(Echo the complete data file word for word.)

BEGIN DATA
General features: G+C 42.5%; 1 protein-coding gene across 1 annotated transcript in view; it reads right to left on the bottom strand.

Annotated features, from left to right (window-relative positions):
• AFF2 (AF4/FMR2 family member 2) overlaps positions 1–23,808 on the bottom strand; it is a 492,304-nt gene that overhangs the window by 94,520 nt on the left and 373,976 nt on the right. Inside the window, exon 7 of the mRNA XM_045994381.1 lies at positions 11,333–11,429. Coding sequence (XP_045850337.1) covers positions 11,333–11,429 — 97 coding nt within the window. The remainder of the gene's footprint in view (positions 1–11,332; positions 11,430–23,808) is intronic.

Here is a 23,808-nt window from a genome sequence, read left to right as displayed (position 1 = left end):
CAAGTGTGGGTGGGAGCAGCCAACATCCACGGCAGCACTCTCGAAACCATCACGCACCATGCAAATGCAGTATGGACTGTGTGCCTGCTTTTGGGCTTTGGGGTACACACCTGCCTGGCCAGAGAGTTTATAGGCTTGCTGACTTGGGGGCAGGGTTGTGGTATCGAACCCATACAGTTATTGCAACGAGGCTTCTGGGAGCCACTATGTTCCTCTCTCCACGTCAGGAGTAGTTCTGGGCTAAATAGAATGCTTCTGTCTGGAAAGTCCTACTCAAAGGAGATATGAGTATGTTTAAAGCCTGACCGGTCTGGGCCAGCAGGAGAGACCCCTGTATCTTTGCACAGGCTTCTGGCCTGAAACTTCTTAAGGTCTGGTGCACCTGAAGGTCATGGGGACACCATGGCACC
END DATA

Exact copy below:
General features: G+C 42.5%; 1 protein-coding gene across 1 annotated transcript in view; it reads right to left on the bottom strand.

Annotated features, from left to right (window-relative positions):
• AFF2 (AF4/FMR2 family member 2) overlaps positions 1–23,808 on the bottom strand; it is a 492,304-nt gene that overhangs the window by 94,520 nt on the left and 373,976 nt on the right. Inside the window, exon 7 of the mRNA XM_045994381.1 lies at positions 11,333–11,429. Coding sequence (XP_045850337.1) covers positions 11,333–11,429 — 97 coding nt within the window. The remainder of the gene's footprint in view (positions 1–11,332; positions 11,430–23,808) is intronic.

Here is a 23,808-nt window from a genome sequence, read left to right as displayed (position 1 = left end):
CAAGTGTGGGTGGGAGCAGCCAACATCCACGGCAGCACTCTCGAAACCATCACGCACCATGCAAATGCAGTATGGACTGTGTGCCTGCTTTTGGGCTTTGGGGTACACACCTGCCTGGCCAGAGAGTTTATAGGCTTGCTGACTTGGGGGCAGGGTTGTGGTATCGAACCCATACAGTTATTGCAACGAGGCTTCTGGGAGCCACTATGTTCCTCTCTCCACGTCAGGAGTAGTTCTGGGCTAAATAGAATGCTTCTGTCTGGAAAGTCCTACTCAAAGGAGATATGAGTATGTTTAAAGCCTGACCGGTCTGGGCCAGCAGGAGAGACCCCTGTATCTTTGCACAGGCTTCTGGCCTGAAACTTCTTAAGGTCTGGTGCACCTGAAGGTCATGGGGACACCATGGCACC